For centuries Tibet has fascinated travellers from around the world. Remote and once difficult to reach, it lies at an average height of nearly 5000m above sea level in the world's highest region. This Himalayan area is, of course, home to the world’s highest mountain, Mount Everest or Qomolangma, as the Tibetans know it. The stunning views of countless, snow-capped mountains are unforgettable, as are the beautiful clear waters of lakes such as Yandrok Lake, which the Tibetan people regard as a holy site.
The Tibetan Plateau is also the source of some of the world’s greatest rivers – the Yangtse, the Yellow River, the Ganges, and the Mekong, among others, all start their long journeys here. This is also the site of the highest hot springs on earth at Yangbajain.
The isolation of Tibet has meant that it developed its own unique culture, and when Buddhism was introduced in the seventh century AD, this too developed into a particularly Tibetan form known as Lamaism. The Tibetan people are very devout and all across Tibet are temples and monasteries, many of which are “university monasteries” where Buddhist monks not only spend time in medication and contemplation, but in actively studying Buddhist scriptures and debating points of Buddhist thinking. The most important include the Lhasa’s famous Jokhang Temple, Drepung Monastery and Sera Monastery where the famous debates are a daily attraction. Tashilumpo Monastery in Shigatse is of great importance, too. All these monasteries hold Tibetan treasures and Buddhist icons of huge value and beauty.
Tibet’s most famous building, the Potala Palace towers over Lhasa and was the home of the Dalai Lamas. It too is of great importance not only as a palace, but as a Buddhist study centre and shrine. No visitor to Tibet can miss it and think they know Tibet.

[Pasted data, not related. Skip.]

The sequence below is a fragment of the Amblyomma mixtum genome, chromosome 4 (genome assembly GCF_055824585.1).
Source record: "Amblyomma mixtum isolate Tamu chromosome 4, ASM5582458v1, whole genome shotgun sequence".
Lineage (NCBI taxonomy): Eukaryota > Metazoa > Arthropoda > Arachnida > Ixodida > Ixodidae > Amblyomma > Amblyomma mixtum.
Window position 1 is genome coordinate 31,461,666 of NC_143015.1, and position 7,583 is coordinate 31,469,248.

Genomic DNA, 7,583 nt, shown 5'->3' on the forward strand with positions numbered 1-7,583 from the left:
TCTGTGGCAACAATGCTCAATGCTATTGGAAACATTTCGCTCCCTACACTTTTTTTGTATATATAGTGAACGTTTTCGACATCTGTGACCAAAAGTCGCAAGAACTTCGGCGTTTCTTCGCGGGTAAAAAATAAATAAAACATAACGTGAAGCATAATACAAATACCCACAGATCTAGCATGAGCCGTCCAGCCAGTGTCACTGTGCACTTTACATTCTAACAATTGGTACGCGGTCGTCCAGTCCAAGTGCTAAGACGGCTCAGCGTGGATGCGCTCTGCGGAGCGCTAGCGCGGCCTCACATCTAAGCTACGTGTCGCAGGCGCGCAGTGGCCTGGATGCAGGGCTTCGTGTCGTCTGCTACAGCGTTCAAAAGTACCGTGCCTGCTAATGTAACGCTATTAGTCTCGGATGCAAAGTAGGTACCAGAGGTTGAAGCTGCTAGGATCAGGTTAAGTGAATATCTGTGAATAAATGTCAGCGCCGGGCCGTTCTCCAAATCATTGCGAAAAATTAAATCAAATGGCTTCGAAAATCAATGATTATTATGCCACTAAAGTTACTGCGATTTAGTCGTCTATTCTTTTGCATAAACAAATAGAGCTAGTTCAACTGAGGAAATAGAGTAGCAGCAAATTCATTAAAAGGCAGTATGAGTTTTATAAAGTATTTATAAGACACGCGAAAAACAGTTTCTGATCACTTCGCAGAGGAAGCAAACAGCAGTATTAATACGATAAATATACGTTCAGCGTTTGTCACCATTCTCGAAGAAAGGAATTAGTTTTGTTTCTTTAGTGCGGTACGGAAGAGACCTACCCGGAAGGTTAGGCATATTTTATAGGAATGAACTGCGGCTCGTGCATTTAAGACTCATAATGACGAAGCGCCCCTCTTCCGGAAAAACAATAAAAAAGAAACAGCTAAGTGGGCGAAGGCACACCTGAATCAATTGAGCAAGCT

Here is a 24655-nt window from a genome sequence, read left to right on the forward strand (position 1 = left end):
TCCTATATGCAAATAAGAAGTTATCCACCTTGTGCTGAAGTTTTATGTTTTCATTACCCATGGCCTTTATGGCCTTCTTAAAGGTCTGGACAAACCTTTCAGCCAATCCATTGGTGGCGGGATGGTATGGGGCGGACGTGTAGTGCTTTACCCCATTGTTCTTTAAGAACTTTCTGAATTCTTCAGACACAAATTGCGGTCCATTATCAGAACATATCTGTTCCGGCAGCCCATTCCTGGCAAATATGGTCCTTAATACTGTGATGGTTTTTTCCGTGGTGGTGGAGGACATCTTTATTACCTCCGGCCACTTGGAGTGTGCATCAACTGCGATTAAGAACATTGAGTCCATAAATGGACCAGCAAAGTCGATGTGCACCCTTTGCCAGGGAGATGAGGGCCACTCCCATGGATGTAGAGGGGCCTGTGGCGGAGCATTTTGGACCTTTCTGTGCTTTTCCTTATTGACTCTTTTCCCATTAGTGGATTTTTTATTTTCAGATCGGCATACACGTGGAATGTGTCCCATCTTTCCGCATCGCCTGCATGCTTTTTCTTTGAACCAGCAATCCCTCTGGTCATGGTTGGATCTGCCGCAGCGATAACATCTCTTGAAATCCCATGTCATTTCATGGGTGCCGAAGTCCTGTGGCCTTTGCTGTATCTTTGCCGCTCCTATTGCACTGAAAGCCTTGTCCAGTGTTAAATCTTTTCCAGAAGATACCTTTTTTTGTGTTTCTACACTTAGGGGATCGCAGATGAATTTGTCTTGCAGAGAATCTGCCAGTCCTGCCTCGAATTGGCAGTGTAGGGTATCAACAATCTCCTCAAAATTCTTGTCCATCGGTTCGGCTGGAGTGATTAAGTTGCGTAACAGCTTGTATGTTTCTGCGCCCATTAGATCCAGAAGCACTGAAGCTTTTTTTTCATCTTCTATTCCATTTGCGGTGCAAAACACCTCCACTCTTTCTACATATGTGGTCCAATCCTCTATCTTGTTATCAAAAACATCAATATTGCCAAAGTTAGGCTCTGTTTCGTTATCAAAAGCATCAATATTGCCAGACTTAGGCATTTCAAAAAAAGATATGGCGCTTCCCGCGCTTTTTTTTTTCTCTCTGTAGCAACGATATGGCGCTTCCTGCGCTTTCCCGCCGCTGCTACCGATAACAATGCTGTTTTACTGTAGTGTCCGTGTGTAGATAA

Living in such a remote and, away from the main cities, an often harsh country has made the people resilient, but dedicated to simple living. Their unique cuisine has to be sampled and the best place for this is in the small restaurants in the Barkhor Street area of Lhasa. This is the capital’s old quarter and remains very traditional.
But this is not to suggest the austerity of life at such an altitude means the Tibetan people don’t enjoy celebrations! A full list of festivals would be more than this short article can deal with. Most are connected to Tibetan Buddhism.
Typical is the Shoton Festival or Yoghurt Festival, held in August to mark the end of the monks’ summer retreat. Traditionally, the monks would be given gifts of yoghurt – a prized foodstuff in Tibet. Today, it is celebrated with feasting, singing and dancing. People gather in the park of Lhasa’s Norbulingka Park and picnic in groups sheltered from the wind by their colourful hanging walls of rugs and printed canvas.
But the most important festival is the secular Tibetan New Year, which is celebrated with carnivals, horse races, archery and, of course, more feasting. Other important festivals include the Harvest Festival and the month long Bathing Festival in which people engage in ritual bathing to wash away passion, greed and jealousy and attempt to abandon ego.
What ever time of year, there is always something going on to capture the imagination of visitors to this unique and beautiful land.
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